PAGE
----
Regulatory intelligence is at the heart of every well-informed regulatory decision, and is integral to maximizing effectiveness and influence for the regulatory professional. The Regulatory Intelligence Quotient is a regular exploration of regulatory intelligence topics by thought leaders in the field. Want to learn more or suggest future topics? Contact us at firstname.lastname@example.org.
Regulatory professionals know that what it takes to succeed is, more than anything else, intelligence. Being successful in this rigorous field of science, communication and strategy requires a lot of mental horsepower. But while we traditionally think of measuring intelligence in terms of IQ, perhaps we need to start thinking of our ability to succeed in regulatory in terms of our regulatory intelligence quotient—our capacity to make sense of regulatory data and turn it into actionable information.
And that’s essentially the definition of regulatory intelligence—actionable intelligence derived from assessment of the regulatory landscape. In this definition, the regulatory landscape can encompass various types of publicly available information, such as:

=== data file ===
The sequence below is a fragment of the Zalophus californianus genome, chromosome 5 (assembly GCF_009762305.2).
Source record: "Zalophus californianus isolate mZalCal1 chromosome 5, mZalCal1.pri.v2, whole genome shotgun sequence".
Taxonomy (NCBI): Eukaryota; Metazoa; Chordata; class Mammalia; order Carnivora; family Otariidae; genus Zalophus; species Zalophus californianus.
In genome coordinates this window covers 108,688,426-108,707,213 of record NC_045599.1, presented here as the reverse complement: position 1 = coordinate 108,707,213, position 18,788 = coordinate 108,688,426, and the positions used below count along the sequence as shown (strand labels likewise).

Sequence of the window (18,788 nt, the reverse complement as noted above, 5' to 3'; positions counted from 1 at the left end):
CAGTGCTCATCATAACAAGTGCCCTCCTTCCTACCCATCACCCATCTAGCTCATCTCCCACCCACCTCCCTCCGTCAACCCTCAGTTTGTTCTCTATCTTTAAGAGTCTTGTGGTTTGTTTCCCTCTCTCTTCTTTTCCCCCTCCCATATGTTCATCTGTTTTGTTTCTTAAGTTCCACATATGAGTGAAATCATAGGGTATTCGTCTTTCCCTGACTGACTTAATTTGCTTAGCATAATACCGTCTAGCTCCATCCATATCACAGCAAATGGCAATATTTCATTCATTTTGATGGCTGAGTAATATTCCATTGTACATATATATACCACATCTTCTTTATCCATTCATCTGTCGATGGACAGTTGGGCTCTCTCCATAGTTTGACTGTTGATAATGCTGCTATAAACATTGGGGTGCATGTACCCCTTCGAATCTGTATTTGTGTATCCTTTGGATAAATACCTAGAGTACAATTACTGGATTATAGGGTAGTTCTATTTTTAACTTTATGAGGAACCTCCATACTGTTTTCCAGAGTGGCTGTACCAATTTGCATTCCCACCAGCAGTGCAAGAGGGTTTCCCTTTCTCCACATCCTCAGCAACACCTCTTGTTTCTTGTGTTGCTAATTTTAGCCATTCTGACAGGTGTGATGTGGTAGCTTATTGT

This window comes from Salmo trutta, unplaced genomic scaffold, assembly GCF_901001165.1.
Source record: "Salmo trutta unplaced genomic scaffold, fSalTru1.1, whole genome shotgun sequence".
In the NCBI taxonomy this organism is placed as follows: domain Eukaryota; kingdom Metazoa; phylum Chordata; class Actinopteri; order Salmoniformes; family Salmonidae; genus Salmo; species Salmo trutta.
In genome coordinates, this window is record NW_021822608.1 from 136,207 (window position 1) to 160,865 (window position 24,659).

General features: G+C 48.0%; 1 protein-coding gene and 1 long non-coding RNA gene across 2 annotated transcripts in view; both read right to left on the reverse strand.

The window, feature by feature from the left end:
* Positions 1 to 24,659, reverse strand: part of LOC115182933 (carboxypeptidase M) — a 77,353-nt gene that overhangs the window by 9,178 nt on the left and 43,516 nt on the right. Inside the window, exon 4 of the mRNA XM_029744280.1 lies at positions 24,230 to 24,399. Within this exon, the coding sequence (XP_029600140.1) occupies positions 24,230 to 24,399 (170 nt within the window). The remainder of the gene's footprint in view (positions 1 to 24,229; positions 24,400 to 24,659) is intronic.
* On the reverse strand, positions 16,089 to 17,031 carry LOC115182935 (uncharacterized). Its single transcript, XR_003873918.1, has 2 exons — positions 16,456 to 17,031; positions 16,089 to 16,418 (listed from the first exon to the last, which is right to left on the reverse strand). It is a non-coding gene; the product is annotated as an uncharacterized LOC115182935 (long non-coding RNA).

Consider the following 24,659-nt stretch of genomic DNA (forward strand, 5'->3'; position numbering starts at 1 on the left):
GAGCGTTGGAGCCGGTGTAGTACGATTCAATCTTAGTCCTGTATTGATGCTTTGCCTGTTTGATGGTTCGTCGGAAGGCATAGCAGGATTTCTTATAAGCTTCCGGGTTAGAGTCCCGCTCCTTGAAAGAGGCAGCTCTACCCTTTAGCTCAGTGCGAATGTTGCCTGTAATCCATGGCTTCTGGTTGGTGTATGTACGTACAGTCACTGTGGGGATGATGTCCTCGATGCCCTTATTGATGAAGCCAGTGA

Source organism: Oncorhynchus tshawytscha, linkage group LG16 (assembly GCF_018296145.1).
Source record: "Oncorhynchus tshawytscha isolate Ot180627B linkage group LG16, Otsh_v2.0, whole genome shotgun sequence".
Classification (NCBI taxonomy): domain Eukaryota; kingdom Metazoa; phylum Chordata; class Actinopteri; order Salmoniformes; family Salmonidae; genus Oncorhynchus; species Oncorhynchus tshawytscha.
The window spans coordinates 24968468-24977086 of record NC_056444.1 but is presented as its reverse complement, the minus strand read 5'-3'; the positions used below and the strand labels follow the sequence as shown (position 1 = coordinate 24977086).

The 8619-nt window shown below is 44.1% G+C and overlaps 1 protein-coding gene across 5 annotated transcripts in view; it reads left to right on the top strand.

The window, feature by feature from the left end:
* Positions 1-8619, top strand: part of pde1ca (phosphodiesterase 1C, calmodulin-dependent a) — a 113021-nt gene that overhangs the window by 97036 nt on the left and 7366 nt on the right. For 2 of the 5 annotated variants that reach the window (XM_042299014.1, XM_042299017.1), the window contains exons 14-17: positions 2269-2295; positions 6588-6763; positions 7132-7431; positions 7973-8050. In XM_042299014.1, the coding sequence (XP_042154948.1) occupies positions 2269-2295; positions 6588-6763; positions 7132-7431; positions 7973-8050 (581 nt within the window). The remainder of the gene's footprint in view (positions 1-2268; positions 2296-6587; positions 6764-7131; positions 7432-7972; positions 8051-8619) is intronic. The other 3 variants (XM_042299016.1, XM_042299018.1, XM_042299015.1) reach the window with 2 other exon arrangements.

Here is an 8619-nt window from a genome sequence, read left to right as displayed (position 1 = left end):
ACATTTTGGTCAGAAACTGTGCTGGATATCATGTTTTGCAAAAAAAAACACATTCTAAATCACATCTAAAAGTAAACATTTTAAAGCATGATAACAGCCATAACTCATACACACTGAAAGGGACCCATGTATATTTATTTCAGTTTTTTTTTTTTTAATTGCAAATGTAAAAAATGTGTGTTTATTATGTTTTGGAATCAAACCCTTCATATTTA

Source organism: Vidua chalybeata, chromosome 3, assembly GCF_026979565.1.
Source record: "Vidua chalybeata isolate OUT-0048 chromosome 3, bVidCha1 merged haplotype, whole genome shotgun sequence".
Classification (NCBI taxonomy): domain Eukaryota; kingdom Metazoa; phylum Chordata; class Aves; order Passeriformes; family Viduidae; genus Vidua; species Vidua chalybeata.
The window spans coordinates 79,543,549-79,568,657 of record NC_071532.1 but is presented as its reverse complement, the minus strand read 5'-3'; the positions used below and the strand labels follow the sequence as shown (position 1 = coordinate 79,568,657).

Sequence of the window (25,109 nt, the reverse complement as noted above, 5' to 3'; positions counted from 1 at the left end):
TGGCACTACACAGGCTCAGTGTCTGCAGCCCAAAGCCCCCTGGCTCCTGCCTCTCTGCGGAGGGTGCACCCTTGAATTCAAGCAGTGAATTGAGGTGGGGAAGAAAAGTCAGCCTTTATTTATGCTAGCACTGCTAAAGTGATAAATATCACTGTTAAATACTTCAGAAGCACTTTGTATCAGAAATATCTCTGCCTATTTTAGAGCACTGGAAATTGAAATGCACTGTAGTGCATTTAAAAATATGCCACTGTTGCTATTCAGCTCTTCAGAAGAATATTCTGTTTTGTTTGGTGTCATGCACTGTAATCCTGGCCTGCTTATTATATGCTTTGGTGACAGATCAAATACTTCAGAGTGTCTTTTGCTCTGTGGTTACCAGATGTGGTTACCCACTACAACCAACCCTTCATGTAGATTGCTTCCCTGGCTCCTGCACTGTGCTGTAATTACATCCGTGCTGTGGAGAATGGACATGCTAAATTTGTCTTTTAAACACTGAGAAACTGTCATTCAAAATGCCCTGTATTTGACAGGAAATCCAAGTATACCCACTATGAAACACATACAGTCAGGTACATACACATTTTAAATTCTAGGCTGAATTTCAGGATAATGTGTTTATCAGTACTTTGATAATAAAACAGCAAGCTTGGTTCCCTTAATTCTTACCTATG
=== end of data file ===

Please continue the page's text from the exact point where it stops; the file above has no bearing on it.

- product approvals
- adverse event reports
- guidance documents
- recent actions taken by government agencies
The emerging field of regulatory intelligence has such tremendous capacity to inform the regulatory process that it should be an essential component of every regulatory professional’s toolbox.
If it were possible to improve submissions such that questions from the US Food and Drug Administration (FDA) were reduced and therefore review times minimized, wouldn’t that be a great advantage? How about getting the scoop on the competitive environment for a particular product code or type? Regulatory intelligence can provide the information needed to accomplish these things, and many others as well.
Electronic Regulatory Data: A Game-Changer